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Announcement :: International : Race
12/6-Memoir of the Contra War with Roxanne Dunbar-Ortiz
30 Nov 2005
Come celebrate the launching of Roxanne Dunbar-Ortiz's long awaited memoir--Part Three!


Followed by a discussion on genuine international solidarity
12/6-Memoir of the Contra War-Book Launch and Discussion

The Lucy Parsons Center
549 Columbus Avenue
in Boston's South End

Tuesday, December 6, at 7 pm,
followed by a NEFAC Boston-sponsored discussion on solidarity

For more info:

Blood on the Border
A Memoir of the Contra War
by Roxanne Dunbar-Ortiz

"A force of nature on the page and off."
--Dave Eggers, author

Americans are rightly accused of historical amnesia
for relegating to the trash bin events that happened any
more than a decade ago. Iran-Contra? Way old news. Even
though recently installed Supreme Court Justice Judge
Roberts was legal counsel to Reagan at the time. Even
though the continuing "War on Terror" was already being
engaged in Central America at the time.

"Vividly written with the authoritative voice of a
fearless witness, this book is a required reading
for anyone interested in the truth."
--Daisy Zamora

Legendary human rights activist and historian Roxanne
Dunbar-Ortiz suffers from no such amnesia. Unlike the many
commentators who identify the September 11, 2001 attacks as
the start of the "War on Terror," in BLOOD ON THE BORDER,
Dunbar-Ortiz offers firsthand testimony on battles waged
much earlier. The long-awaited third volume in her
critically-acclaimed memoir is a disarming account of the
decade-long dirty war pursued by US-backed Contras against
the people of Nicaragua.

"Every American should read [Blood on the Border]
to understand the shady and dubious role played in
Central America by the men who are forging US
foreign policy in the world today."
--Gioconda Bellí

While her rich political analysis bears the mark of a
trained historian, Dunbar-Ortiz also writes from her
perspective as a committed activist who spent months at a
time throughout the 1980s in Nicaragua, especially in the
remote Mosquitia region where the indigenous Miskitu people
were viciously assailed and nearly wiped out by CIA-trained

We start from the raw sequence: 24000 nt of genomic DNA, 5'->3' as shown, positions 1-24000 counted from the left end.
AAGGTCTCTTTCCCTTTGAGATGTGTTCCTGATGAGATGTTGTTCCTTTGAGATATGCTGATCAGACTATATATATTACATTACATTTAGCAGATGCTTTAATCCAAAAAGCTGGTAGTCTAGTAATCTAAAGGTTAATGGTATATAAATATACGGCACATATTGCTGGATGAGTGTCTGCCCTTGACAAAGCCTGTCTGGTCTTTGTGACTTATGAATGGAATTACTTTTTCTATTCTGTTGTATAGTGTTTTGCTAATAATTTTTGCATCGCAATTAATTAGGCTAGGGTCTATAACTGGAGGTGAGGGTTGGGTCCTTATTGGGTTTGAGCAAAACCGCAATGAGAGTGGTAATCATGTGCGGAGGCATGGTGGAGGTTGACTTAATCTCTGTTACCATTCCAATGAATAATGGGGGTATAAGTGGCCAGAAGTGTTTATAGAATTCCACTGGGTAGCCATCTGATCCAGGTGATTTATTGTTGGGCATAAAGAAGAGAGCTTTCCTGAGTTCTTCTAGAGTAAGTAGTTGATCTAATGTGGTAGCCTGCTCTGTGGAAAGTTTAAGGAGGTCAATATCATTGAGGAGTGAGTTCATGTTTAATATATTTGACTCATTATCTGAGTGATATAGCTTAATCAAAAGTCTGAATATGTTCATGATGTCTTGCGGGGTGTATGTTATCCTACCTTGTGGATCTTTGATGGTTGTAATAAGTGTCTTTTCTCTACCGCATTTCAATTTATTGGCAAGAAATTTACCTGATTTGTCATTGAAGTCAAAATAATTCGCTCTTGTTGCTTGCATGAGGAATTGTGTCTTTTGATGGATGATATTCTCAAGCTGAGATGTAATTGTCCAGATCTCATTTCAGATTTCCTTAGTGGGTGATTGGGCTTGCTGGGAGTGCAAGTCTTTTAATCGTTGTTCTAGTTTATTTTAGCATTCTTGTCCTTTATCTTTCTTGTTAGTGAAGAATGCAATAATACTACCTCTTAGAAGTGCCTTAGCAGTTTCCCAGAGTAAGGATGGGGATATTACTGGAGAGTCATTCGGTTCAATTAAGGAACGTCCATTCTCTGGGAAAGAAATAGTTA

Contra mercenaries.

"Rarely do the personal and the political blend so
seamlessly.... [Her] life and work in this period
foreshadow today’s struggles over issues as diverse
as terrorism, governmental press manipulation,
engaged scholarship, activism, alcoholism, and even
identity politics."
--Baron Pineda
See also:

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Re: 12/6-Memoir of the Contra War with Roxanne Dunbar-Ortiz
30 Nov 2005
She's an amazing woman, and her life is an inspiration to those of us who believe in solidarity. We all could learn some important lessons from Roxanne, who has been in the heart of the maelstrom and emerged even stronger.
Re: 12/6-Memoir of the Contra War with Roxanne Dunbar-Ortiz
01 Dec 2005
she'll also be speaking at Tufts at 12pm on Monday, 12/5, in Lane 100, and at the david rockefeller center at harvard at 5pm monday 12/5.
Re: 12/6-Memoir of the Contra War with Roxanne Dunbar-Ortiz
04 Dec 2005
Google "NEFAC", they'r e a COMUNIST group... hmmmm international solidarity with the COMUNIST goverment of Nicaragua??? Big suprise there!!!
Re: 12/6-Memoir of the Contra War with Roxanne Dunbar-Ortiz
04 Dec 2005
Ummm, Darren, I'm not a member of NEFAC, but for you to say they're communist is a bit unnecessary. They're pretty straightforward about that. You don't need to google anything--just go to the website NEFAC lists in this post.

They're also pretty clear that as anarchist communists, they oppose authoritarian communist regimes, like that of the former Soviet Union. Is that the brush you're trying to tar them with?